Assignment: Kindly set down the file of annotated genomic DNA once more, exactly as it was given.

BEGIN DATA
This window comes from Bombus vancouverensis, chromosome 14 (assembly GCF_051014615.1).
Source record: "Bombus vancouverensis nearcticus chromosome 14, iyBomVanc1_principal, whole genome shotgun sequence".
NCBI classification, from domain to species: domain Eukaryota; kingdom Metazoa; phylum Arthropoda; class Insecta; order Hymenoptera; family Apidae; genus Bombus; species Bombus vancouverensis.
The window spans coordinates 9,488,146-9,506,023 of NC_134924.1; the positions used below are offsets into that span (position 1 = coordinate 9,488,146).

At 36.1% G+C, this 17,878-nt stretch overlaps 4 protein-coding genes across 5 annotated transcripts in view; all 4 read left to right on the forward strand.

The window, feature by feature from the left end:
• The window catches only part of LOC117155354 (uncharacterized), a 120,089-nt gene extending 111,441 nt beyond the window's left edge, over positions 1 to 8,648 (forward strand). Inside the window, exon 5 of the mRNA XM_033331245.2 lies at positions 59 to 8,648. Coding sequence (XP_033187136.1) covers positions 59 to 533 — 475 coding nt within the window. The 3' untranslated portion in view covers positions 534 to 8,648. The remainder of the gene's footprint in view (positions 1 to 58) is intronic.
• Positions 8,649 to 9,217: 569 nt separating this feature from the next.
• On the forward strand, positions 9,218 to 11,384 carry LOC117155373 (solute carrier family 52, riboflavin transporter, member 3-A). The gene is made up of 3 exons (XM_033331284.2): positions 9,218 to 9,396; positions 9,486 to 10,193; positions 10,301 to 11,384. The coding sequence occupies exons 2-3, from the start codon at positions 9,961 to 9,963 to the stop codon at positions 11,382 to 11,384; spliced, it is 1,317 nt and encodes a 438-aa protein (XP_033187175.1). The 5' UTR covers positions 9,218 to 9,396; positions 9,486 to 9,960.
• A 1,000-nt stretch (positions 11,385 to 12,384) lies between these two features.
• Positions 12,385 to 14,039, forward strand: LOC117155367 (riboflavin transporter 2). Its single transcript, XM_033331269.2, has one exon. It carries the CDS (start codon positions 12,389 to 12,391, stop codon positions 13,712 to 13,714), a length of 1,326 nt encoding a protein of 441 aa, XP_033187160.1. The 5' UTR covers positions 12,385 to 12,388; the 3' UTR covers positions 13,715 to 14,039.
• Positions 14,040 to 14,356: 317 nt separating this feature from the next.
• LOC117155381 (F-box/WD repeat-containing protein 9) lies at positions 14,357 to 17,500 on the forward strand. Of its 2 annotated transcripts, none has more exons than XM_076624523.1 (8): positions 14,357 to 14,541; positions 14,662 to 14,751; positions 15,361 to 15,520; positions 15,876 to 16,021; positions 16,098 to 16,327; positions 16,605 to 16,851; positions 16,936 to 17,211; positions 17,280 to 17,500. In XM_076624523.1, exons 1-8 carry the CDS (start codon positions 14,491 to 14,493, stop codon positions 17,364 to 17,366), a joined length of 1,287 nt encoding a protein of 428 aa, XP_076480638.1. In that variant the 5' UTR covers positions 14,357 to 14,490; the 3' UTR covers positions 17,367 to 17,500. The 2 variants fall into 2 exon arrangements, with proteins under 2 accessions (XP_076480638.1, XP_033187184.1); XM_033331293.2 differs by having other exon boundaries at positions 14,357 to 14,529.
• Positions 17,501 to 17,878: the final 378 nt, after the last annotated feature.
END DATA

This window comes from Bombus vancouverensis, chromosome 14 (assembly GCF_051014615.1).
Source record: "Bombus vancouverensis nearcticus chromosome 14, iyBomVanc1_principal, whole genome shotgun sequence".
NCBI classification, from domain to species: domain Eukaryota; kingdom Metazoa; phylum Arthropoda; class Insecta; order Hymenoptera; family Apidae; genus Bombus; species Bombus vancouverensis.
The window spans coordinates 9,488,146-9,506,023 of NC_134924.1; the positions used below are offsets into that span (position 1 = coordinate 9,488,146).

At 36.1% G+C, this 17,878-nt stretch overlaps 4 protein-coding genes across 5 annotated transcripts in view; all 4 read left to right on the forward strand.

The window, feature by feature from the left end:
• The window catches only part of LOC117155354 (uncharacterized), a 120,089-nt gene extending 111,441 nt beyond the window's left edge, over positions 1 to 8,648 (forward strand). Inside the window, exon 5 of the mRNA XM_033331245.2 lies at positions 59 to 8,648. Coding sequence (XP_033187136.1) covers positions 59 to 533 — 475 coding nt within the window. The 3' untranslated portion in view covers positions 534 to 8,648. The remainder of the gene's footprint in view (positions 1 to 58) is intronic.
• Positions 8,649 to 9,217: 569 nt separating this feature from the next.
• On the forward strand, positions 9,218 to 11,384 carry LOC117155373 (solute carrier family 52, riboflavin transporter, member 3-A). The gene is made up of 3 exons (XM_033331284.2): positions 9,218 to 9,396; positions 9,486 to 10,193; positions 10,301 to 11,384. The coding sequence occupies exons 2-3, from the start codon at positions 9,961 to 9,963 to the stop codon at positions 11,382 to 11,384; spliced, it is 1,317 nt and encodes a 438-aa protein (XP_033187175.1). The 5' UTR covers positions 9,218 to 9,396; positions 9,486 to 9,960.
• A 1,000-nt stretch (positions 11,385 to 12,384) lies between these two features.
• Positions 12,385 to 14,039, forward strand: LOC117155367 (riboflavin transporter 2). Its single transcript, XM_033331269.2, has one exon. It carries the CDS (start codon positions 12,389 to 12,391, stop codon positions 13,712 to 13,714), a length of 1,326 nt encoding a protein of 441 aa, XP_033187160.1. The 5' UTR covers positions 12,385 to 12,388; the 3' UTR covers positions 13,715 to 14,039.
• Positions 14,040 to 14,356: 317 nt separating this feature from the next.
• LOC117155381 (F-box/WD repeat-containing protein 9) lies at positions 14,357 to 17,500 on the forward strand. Of its 2 annotated transcripts, none has more exons than XM_076624523.1 (8): positions 14,357 to 14,541; positions 14,662 to 14,751; positions 15,361 to 15,520; positions 15,876 to 16,021; positions 16,098 to 16,327; positions 16,605 to 16,851; positions 16,936 to 17,211; positions 17,280 to 17,500. In XM_076624523.1, exons 1-8 carry the CDS (start codon positions 14,491 to 14,493, stop codon positions 17,364 to 17,366), a joined length of 1,287 nt encoding a protein of 428 aa, XP_076480638.1. In that variant the 5' UTR covers positions 14,357 to 14,490; the 3' UTR covers positions 17,367 to 17,500. The 2 variants fall into 2 exon arrangements, with proteins under 2 accessions (XP_076480638.1, XP_033187184.1); XM_033331293.2 differs by having other exon boundaries at positions 14,357 to 14,529.
• Positions 17,501 to 17,878: the final 378 nt, after the last annotated feature.